Shanahan and Lamont, I answered, were frequent and welcome visitors to the little house in Dolphin’s Barn. The girl Peggy made a neat and homely housewife. Tea was dispensed in a simple but cleanly manner. For the rest of their time, they did not use it too well. They consorted with sailors and cornerboys and took to drink and bad company. Once they were very nearly leaving the country altogether. They met two decadent Greek scullions, Timothy Danaos and Dona Ferentes, ashore from the cooking-galley of a strange ship. It happened in one of the low pubs down by the docks there.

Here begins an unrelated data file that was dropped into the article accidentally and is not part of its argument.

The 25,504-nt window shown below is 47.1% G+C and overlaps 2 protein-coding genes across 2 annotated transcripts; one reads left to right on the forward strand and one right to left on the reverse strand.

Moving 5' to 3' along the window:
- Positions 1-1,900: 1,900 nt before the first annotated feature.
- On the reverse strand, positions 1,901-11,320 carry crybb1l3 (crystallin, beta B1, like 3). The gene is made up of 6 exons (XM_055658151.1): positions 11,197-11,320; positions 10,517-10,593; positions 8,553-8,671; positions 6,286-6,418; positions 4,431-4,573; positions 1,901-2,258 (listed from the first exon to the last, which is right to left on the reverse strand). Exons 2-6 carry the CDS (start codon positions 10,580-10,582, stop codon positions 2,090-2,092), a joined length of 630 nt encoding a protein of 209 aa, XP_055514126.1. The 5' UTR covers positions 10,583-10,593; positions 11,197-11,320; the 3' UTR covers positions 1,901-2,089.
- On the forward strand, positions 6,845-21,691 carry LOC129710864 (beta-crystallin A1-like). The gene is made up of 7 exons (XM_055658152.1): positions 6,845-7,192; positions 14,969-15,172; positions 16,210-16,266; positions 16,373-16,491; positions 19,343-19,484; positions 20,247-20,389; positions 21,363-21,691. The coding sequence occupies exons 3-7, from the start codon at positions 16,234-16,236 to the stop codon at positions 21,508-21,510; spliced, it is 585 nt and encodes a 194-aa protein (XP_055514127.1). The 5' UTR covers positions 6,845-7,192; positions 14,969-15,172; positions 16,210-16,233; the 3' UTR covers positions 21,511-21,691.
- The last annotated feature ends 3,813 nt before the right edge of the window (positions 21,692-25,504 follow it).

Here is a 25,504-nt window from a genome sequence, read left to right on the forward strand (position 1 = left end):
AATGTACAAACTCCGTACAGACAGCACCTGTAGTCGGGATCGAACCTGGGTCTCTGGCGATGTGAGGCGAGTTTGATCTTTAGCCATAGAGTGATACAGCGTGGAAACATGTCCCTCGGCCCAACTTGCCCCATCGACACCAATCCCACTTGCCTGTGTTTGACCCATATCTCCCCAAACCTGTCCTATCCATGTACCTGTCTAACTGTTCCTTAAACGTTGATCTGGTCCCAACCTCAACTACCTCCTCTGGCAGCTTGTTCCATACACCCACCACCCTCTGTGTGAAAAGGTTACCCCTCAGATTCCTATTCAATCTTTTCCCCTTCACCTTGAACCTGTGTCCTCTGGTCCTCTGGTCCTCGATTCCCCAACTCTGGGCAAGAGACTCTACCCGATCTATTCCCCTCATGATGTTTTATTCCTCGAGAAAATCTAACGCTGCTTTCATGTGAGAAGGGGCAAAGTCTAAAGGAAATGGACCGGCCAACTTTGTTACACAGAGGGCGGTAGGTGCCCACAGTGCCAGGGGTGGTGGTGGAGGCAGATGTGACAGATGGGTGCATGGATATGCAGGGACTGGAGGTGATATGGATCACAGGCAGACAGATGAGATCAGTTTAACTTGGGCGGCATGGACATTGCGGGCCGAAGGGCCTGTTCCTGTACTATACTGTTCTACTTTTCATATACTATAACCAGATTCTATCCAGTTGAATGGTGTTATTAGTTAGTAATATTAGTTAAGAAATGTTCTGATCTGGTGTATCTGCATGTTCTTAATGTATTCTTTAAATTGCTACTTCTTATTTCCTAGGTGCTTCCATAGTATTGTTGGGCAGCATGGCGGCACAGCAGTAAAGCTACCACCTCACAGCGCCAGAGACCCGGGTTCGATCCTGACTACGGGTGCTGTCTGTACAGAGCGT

The Greeks’ names were repeated in admiration by two members of the company.
The two Greeks, I continued, were deaf and dumb but managed to convey, by jerking their thumbs towards the bay and writing down large sums of money in foreign currency, that there was a good life to be lived across the water.
The Greeks were employed, of course, said Kerrigan, as panders by an eminent Belgian author who was writing a saga on the white slave question. They were concerned in the transport of doubtful cargo to Antwerp.
I recall that the dexterity and ready wit of this conversation induced in all of us a warm intellectual glow extremely pleasant to experience.
from At Swim-Two-Birds by Flann O’Brien (him again)